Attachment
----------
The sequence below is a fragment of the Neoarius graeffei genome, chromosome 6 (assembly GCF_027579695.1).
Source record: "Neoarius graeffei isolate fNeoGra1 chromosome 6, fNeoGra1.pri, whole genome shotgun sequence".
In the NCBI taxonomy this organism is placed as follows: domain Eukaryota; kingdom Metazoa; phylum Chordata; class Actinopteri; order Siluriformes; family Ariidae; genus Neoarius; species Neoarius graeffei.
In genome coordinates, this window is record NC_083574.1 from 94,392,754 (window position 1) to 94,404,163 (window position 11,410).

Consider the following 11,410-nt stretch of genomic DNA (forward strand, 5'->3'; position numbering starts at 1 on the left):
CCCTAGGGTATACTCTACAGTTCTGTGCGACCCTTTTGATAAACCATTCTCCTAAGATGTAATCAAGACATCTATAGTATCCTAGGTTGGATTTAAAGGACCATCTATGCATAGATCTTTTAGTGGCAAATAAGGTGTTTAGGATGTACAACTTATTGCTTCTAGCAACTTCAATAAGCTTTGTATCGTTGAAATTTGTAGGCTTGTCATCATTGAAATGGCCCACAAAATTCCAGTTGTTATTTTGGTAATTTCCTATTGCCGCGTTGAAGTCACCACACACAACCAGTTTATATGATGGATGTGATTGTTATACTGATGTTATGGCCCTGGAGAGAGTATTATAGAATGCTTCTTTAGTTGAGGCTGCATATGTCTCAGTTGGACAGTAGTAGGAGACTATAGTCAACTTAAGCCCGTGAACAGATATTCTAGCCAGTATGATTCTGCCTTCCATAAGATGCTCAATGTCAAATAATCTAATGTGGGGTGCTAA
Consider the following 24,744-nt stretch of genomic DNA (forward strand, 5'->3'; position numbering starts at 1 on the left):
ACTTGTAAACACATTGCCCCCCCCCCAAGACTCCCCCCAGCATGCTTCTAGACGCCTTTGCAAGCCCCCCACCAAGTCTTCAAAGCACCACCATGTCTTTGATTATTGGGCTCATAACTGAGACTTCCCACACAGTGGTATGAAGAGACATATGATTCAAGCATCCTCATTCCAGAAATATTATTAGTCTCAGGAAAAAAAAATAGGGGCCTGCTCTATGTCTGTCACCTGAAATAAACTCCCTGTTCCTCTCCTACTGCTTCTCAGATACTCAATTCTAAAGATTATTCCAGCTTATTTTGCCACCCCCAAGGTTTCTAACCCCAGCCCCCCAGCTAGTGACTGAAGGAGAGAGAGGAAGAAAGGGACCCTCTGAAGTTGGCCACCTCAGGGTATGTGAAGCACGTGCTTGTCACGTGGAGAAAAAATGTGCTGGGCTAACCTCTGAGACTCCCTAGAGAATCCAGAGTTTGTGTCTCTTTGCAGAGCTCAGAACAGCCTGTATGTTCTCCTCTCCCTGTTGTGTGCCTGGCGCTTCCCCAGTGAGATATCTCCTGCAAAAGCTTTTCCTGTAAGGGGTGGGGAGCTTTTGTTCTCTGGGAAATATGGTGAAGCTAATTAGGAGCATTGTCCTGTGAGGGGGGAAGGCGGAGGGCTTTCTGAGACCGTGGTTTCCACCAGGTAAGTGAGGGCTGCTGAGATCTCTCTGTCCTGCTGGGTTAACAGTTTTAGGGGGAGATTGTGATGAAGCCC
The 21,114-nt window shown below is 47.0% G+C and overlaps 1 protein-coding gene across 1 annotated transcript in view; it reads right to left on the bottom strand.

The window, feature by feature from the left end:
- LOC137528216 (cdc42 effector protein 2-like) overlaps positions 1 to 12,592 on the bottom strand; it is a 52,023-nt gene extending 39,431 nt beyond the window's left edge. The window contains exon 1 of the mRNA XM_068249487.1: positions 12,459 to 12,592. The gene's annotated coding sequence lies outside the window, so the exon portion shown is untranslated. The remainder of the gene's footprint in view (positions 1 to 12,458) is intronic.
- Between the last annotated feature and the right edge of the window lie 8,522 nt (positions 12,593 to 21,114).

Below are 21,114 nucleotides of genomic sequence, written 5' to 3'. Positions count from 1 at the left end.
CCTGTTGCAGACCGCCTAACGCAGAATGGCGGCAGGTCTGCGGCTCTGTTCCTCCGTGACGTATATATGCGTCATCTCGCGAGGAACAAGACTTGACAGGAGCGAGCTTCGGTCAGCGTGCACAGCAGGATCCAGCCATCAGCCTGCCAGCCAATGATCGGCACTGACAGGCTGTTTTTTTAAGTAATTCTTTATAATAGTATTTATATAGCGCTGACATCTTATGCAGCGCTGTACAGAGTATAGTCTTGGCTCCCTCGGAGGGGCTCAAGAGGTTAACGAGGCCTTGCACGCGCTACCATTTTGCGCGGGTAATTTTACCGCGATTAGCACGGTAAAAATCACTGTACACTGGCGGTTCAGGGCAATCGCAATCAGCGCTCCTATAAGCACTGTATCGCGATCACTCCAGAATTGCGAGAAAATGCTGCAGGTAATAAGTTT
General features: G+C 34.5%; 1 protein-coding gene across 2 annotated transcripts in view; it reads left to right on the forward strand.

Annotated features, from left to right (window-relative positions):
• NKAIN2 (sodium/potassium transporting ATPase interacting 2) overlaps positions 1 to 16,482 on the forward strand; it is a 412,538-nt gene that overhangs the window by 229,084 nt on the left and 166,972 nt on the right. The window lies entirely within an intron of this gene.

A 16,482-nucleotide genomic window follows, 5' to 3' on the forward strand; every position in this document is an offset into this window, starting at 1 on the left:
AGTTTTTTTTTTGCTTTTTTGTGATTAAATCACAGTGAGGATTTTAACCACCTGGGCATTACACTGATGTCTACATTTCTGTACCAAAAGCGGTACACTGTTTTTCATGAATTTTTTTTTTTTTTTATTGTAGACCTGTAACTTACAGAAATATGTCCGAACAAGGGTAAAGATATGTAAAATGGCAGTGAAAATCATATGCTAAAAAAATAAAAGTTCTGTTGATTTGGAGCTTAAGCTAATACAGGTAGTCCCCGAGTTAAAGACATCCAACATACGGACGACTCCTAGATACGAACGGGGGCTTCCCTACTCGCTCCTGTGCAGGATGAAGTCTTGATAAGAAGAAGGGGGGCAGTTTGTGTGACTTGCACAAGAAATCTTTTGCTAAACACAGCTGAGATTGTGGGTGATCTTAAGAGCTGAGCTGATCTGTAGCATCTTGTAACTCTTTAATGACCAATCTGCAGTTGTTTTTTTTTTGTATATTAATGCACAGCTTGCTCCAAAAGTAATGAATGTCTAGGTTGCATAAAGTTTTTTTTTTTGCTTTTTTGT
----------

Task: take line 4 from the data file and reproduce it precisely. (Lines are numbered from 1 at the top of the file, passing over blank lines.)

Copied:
In genome coordinates, this window is record NC_083574.1 from 94,392,754 (window position 1) to 94,404,163 (window position 11,410).